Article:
Coordinated reactive power compensation strategy for doubly-fed induction generation wind turbines

Nieradzinska, Kamila and Campos-Gaona, David and Anaya-Lara, Olimpo and Bertram, Douglas and Leithead, William; (2017) Coordinated reactive power compensation strategy for doubly-fed induction generation wind turbines. In: 2nd Renewable Energy Sources - Research and Business RESRB 2017 conference. Bepress, POL. ISBN 978-83-948507-1-5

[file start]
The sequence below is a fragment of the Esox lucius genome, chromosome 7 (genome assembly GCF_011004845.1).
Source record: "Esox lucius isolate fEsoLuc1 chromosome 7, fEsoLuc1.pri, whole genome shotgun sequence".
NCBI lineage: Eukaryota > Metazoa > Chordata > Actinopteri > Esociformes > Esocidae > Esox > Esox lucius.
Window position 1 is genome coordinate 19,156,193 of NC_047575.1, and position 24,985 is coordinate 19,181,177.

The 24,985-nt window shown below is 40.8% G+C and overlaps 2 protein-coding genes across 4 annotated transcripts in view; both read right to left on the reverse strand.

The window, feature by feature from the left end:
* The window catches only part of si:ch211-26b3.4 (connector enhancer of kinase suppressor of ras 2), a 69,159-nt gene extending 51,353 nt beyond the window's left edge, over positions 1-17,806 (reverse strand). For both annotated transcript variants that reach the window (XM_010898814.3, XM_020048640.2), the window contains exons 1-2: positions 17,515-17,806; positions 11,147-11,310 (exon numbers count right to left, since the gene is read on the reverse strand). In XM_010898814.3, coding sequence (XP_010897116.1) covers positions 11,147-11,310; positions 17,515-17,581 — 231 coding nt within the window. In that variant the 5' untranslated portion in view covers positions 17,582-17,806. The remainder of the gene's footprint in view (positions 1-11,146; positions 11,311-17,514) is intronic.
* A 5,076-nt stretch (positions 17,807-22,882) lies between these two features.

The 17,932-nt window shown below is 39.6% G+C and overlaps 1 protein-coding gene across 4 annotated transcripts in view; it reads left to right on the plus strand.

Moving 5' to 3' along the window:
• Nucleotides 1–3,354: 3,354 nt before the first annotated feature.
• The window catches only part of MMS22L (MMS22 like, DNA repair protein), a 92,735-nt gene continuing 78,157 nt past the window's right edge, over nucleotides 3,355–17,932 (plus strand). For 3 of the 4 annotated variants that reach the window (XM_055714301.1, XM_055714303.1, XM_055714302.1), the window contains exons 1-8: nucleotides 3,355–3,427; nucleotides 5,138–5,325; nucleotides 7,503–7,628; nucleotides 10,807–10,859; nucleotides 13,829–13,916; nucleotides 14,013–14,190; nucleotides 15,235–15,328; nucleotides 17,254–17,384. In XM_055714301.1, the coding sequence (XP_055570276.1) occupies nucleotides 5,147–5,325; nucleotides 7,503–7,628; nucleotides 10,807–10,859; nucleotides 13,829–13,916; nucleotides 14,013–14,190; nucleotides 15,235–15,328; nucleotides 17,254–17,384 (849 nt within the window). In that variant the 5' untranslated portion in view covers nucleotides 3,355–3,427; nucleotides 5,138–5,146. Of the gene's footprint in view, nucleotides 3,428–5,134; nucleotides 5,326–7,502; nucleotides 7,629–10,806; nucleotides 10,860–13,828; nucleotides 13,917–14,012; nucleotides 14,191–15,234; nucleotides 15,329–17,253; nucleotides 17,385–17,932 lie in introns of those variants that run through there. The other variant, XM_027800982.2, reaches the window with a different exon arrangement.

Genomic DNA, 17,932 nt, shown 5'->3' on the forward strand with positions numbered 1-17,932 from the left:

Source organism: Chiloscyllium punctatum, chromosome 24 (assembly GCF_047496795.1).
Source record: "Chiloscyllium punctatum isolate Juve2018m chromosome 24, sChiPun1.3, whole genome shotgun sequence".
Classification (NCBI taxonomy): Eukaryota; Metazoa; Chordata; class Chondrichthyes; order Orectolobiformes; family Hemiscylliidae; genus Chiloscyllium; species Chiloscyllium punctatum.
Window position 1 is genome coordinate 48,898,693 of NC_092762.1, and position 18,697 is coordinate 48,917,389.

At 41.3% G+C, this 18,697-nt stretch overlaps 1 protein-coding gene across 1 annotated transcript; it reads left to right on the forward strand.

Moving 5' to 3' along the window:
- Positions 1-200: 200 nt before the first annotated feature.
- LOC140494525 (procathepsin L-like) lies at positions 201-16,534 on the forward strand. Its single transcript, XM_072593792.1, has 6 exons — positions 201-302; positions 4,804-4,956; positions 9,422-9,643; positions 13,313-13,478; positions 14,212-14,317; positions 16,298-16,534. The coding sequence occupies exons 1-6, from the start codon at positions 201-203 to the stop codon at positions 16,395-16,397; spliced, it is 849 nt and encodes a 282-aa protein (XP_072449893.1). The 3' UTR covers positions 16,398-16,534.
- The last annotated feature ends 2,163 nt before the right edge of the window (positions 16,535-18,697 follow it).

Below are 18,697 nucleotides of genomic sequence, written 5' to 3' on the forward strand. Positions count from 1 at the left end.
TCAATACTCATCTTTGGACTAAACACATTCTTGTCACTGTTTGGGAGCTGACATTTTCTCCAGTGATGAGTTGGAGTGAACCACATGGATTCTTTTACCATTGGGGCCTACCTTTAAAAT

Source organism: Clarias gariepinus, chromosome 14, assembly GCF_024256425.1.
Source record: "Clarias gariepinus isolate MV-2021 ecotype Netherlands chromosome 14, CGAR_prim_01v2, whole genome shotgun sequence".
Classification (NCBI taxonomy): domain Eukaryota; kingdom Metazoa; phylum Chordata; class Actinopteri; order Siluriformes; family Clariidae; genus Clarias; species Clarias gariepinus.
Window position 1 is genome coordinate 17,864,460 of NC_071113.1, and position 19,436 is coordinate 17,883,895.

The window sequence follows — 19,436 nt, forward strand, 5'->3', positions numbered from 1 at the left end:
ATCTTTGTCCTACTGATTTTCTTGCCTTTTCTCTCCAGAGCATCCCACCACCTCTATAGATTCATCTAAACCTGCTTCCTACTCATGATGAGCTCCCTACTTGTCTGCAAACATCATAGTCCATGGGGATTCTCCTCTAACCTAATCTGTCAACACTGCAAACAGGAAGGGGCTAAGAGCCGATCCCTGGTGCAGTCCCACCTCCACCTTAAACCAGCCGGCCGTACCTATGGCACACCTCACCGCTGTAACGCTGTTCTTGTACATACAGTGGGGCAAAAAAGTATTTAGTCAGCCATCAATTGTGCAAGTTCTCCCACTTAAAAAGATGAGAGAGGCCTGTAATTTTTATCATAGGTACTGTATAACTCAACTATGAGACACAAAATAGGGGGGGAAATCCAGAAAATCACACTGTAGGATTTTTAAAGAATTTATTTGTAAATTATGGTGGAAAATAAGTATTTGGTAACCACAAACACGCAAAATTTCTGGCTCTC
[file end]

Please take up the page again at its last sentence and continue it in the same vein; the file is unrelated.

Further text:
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Wind energy sector has gained the highest attention among all other renewable energy resources. The UK government has a target of 15% of its energy to be produced from renewable sources [1]. In 2016 wind energy contributed up to 10% to the UK’s total electricity supply [2]. Over the last 30 years wind technology has improved, and various wind turbine concepts and generators have been developed and enhanced. The increasing use of wind energy in the UK grid imposed the requirements for wind farms to comply with current Grid Codes as conventional power plants and contribute to the network support and operation. The future of the large scale wind farms may lay offshore and comprehensive studies in terms of controllability and reliability are required [3, 4]. Nowadays the leading generator technologies in large wind turbine development are the double-fed induction generators (DFIG) and the fully rated converter (FRC) [5]. From the controlled development point of view, both technologies share the same mechanical system dynamics, and similar controllers can be applied to each technology to attain control over the speed of the turbine. However, during AC faults, the dynamics of each wind turbine technology are different due to the distinct fault response nature of each machine as well as the different type of power conversion interface to the ac grid. During a fault condition the power electronics of the DFIG wind turbine are disconnected in order to protect partially-rated converter and control over the machine is lost. The DFIG also acts as an induction generator and consumes reactive power which does not comply with fault ride through capabilities. This work analyses the behavior of the DFIG and FRC under voltage dip. The two technologies are combined into a hybrid wind plant and a control method is proposed to support DFIG wind turbine during voltage dip by providing reactive power via FRC wind turbine. Fig. 1 shows simplified power system configuration of hybrid wind farm.